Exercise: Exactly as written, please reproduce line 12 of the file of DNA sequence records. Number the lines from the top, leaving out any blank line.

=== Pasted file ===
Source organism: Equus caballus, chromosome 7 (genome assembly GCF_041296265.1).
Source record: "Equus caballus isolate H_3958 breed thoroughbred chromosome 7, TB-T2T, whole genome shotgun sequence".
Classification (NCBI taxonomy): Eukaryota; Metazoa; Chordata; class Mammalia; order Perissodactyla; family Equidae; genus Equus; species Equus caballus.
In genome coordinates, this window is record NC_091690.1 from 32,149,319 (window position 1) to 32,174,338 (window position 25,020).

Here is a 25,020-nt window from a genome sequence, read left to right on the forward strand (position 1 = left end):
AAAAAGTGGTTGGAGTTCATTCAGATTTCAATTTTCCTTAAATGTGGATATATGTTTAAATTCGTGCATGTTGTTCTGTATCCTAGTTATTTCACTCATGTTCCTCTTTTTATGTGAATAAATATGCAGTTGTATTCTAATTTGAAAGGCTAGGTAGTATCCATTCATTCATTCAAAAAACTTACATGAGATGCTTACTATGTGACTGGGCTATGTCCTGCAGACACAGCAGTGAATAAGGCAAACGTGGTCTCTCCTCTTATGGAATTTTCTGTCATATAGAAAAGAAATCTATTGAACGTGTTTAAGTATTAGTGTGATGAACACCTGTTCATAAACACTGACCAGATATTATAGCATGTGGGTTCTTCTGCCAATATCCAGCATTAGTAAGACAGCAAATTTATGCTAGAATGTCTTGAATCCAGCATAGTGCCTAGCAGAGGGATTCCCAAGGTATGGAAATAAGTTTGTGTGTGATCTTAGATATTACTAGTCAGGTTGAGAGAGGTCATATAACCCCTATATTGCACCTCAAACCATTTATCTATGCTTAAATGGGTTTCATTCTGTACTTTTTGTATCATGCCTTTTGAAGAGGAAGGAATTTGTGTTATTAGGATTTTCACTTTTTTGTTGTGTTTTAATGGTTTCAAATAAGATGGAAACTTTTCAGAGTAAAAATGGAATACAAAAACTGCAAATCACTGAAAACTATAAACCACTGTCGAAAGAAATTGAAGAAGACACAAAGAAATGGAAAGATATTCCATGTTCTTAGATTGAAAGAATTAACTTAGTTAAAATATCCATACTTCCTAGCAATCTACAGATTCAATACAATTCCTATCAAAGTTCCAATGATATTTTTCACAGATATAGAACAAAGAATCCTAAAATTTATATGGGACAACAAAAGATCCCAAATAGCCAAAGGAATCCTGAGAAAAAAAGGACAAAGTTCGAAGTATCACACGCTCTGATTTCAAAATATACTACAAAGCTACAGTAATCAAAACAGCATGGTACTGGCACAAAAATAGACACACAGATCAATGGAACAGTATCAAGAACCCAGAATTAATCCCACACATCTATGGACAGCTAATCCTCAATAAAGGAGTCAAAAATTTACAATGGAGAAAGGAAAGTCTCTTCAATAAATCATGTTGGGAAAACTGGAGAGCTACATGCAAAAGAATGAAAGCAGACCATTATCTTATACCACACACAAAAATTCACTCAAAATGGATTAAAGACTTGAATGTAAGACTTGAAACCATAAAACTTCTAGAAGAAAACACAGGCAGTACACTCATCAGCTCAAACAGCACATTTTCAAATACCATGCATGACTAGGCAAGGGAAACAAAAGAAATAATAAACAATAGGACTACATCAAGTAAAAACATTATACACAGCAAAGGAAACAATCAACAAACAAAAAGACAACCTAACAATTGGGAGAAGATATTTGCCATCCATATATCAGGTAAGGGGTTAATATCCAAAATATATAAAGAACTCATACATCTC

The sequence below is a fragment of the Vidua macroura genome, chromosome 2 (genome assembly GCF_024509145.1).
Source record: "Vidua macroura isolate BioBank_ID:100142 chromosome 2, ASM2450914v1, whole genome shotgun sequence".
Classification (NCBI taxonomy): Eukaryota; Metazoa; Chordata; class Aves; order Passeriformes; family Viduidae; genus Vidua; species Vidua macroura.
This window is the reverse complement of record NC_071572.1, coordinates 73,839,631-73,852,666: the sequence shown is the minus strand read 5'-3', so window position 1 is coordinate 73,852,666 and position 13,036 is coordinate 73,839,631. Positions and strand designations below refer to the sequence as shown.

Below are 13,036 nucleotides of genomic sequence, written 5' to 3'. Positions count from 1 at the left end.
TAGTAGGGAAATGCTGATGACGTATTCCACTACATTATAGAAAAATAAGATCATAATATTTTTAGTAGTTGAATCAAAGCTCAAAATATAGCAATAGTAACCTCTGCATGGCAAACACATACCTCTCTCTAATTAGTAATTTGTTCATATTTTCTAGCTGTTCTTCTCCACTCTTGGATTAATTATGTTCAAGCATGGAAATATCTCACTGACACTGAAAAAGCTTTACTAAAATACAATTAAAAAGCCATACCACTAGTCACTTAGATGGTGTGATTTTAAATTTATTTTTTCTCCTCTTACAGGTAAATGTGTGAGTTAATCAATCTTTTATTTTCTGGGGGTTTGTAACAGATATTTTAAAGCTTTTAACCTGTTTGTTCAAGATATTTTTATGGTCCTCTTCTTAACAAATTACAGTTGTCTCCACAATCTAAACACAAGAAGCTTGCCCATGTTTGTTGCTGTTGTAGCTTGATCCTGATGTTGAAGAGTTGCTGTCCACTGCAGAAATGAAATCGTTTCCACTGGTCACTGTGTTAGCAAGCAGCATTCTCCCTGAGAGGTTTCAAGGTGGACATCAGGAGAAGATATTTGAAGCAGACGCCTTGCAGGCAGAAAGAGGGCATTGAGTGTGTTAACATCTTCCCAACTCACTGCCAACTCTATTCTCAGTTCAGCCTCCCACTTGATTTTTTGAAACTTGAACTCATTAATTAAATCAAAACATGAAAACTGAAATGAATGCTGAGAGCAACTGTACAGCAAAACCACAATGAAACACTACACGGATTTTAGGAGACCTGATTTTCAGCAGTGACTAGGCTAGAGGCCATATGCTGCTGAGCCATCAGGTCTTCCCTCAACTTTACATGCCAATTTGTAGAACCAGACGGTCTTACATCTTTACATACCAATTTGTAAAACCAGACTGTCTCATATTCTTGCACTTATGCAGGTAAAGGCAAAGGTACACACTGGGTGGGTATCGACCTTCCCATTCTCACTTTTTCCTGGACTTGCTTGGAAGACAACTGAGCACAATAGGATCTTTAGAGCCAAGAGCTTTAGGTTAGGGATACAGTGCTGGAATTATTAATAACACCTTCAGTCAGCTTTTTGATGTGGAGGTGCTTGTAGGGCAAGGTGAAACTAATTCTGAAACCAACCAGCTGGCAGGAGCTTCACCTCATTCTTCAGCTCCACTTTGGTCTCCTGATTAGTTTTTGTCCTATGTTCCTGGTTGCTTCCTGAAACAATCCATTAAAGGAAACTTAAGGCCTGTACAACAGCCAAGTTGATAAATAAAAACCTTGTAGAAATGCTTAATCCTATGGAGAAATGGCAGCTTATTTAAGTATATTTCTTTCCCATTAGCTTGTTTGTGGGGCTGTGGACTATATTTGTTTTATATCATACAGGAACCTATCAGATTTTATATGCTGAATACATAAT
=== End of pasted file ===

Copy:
TAGTAGGGAAATGCTGATGACGTATTCCACTACATTATAGAAAAATAAGATCATAATATTTTTAGTAGTTGAATCAAAGCTCAAAATATAGCAATAGTAACCTCTGCATGGCAAACACATACCTCTCTCTAATTAGTAATTTGTTCATATTTTCTAGCTGTTCTTCTCCACTCTTGGATTAATTATGTTCAAGCATGGAAATATCTCACTGACACTGAAAAAGCTTTACTAAAATACAATTAAAAAGCCATACCACTAGTCACTTAGATGGTGTGATTTTAAATTTATTTTTTCTCCTCTTACAGGTAAATGTGTGAGTTAATCAATCTTTTATTTTCTGGGGGTTTGTAACAGATATTTTAAAGCTTTTAACCTGTTTGTTCAAGATATTTTTATGGTCCTCTTCTTAACAAATTACAGTTGTCTCCACAATCTAAACACAAGAAGCTTGCCCATGTTTGTTGCTGTTGTAGCTTGATCCTGATGTTGAAGAGTTGCTGTCCACTGCAGAAATGAAATCGTTTCCACTGGTCACTGTGTTAGCAAGCAGCATTCTCCCTGAGAGGTTTCAAGGTGGACATCAGGAGAAGATATTTGAAGCAGACGCCTTGCAGGCAGAAAGAGGGCATTGAGTGTGTTAACATCTTCCCAACTCACTGCCAACTCTATTCTCAGTTCAGCCTCCCACTTGATTTTTTGAAACTTGAACTCATTAATTAAATCAAAACATGAAAACTGAAATGAATGCTGAGAGCAACTGTACAGCAAAACCACAATGAAACACTACACGGATTTTAGGAGACCTGATTTTCAGCAGTGACTAGGCTAGAGGCCATATGCTGCTGAGCCATCAGGTCTTCCCTCAACTTTACATGCCAATTTGTAGAACCAGACGGTCTTACATCTTTACATACCAATTTGTAAAACCAGACTGTCTCATATTCTTGCACTTATGCAGGTAAAGGCAAAGGTACACACTGGGTGGGTATCGACCTTCCCATTCTCACTTTTTCCTGGACTTGCTTGGAAGACAACTGAGCACAATAGGATCTTTAGAGCCAAGAGCTTTAGGTTAGGGATACAGTGCTGGAATTATTAATAACACCTTCAGTCAGCTTTTTGATGTGGAGGTGCTTGTAGGGCAAGGTGAAACTAATTCTGAAACCAACCAGCTGGCAGGAGCTTCACCTCATTCTTCAGCTCCACTTTGGTCTCCTGATTAGTTTTTGTCCTATGTTCCTGGTTGCTTCCTGAAACAATCCATTAAAGGAAACTTAAGGCCTGTACAACAGCCAAGTTGATAAATAAAAACCTTGTAGAAATGCTTAATCCTATGGAGAAATGGCAGCTTATTTAAGTATATTTCTTTCCCATTAGCTTGTTTGTGGGGCTGTGGACTATATTTGTTTTATATCATACAGGAACCTATCAGATTTTATATGCTGAATACATAAT